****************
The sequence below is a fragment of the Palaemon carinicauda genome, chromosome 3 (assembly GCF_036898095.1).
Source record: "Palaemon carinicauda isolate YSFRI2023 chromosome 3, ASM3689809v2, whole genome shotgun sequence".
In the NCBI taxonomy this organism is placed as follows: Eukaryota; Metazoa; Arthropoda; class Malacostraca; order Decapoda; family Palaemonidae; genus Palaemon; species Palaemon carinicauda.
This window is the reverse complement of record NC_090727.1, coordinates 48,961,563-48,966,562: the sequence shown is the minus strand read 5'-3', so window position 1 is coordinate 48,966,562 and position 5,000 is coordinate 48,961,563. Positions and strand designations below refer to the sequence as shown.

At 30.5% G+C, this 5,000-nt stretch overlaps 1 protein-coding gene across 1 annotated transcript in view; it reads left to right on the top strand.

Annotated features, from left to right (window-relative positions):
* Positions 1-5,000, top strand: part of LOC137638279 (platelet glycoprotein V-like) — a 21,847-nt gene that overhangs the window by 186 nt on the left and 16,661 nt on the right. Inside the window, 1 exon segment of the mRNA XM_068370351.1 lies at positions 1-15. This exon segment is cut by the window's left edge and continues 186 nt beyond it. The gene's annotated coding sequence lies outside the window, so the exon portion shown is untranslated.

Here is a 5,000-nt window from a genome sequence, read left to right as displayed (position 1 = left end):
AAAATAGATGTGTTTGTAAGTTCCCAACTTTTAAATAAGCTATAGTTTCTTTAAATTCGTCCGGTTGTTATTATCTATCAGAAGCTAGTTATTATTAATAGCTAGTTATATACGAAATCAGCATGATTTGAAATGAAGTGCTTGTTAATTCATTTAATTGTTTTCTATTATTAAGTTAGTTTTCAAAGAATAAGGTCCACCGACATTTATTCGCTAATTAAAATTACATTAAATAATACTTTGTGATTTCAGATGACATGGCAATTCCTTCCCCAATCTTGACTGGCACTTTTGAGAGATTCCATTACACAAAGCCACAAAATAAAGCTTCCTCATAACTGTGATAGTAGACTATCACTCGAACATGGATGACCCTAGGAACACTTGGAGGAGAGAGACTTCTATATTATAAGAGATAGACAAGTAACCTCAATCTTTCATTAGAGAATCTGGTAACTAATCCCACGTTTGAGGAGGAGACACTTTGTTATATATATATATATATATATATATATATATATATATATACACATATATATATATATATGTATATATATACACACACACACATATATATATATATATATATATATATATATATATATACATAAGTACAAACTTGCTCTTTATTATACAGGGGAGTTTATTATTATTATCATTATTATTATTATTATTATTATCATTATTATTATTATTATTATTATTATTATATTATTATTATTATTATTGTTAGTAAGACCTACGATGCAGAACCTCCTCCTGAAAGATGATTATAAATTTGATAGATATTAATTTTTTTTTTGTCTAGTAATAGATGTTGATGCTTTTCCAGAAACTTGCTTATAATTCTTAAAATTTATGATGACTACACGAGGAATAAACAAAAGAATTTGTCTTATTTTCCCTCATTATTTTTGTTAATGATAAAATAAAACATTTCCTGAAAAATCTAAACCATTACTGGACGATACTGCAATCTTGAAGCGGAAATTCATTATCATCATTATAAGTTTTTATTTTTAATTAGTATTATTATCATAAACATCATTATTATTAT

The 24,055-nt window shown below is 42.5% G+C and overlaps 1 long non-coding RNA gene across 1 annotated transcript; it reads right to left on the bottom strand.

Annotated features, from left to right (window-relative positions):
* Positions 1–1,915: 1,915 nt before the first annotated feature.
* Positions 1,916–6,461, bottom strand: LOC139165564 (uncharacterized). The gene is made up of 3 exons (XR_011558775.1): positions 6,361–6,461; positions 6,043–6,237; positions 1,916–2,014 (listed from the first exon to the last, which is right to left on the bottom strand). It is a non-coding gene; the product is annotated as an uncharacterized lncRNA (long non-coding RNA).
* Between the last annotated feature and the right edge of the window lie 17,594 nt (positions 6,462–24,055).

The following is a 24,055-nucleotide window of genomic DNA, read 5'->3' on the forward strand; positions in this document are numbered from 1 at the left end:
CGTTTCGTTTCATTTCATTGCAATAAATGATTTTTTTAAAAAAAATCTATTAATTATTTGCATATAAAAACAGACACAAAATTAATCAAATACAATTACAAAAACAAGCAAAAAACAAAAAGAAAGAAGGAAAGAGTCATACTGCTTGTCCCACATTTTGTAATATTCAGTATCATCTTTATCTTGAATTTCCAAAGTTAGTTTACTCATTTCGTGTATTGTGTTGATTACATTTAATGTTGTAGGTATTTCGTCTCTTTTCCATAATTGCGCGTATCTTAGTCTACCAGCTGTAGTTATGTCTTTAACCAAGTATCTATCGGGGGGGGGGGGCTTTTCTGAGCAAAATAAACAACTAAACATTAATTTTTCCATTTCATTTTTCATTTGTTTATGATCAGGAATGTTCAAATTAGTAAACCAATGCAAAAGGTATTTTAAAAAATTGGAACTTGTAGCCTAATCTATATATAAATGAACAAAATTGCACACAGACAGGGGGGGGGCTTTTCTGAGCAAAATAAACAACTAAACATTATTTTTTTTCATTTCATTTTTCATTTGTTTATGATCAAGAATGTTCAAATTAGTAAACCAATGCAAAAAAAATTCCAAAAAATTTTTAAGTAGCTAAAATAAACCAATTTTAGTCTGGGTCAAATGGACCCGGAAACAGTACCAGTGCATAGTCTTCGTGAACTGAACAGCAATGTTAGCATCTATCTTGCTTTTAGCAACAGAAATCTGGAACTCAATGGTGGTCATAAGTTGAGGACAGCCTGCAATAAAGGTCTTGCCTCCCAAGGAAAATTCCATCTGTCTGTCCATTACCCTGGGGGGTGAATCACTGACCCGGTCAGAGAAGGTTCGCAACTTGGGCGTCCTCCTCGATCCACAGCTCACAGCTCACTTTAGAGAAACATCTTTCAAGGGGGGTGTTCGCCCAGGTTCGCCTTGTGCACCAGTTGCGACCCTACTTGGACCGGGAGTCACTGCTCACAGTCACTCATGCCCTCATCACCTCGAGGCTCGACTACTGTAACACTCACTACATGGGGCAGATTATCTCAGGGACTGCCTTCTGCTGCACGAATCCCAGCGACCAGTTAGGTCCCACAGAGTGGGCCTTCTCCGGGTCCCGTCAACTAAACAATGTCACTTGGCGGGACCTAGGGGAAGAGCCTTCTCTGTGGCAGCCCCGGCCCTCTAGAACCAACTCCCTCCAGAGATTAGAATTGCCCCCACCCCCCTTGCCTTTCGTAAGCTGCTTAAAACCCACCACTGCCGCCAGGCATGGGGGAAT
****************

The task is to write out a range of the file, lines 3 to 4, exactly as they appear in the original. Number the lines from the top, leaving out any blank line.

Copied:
In the NCBI taxonomy this organism is placed as follows: Eukaryota; Metazoa; Arthropoda; class Malacostraca; order Decapoda; family Palaemonidae; genus Palaemon; species Palaemon carinicauda.
This window is the reverse complement of record NC_090727.1, coordinates 48,961,563-48,966,562: the sequence shown is the minus strand read 5'-3', so window position 1 is coordinate 48,966,562 and position 5,000 is coordinate 48,961,563. Positions and strand designations below refer to the sequence as shown.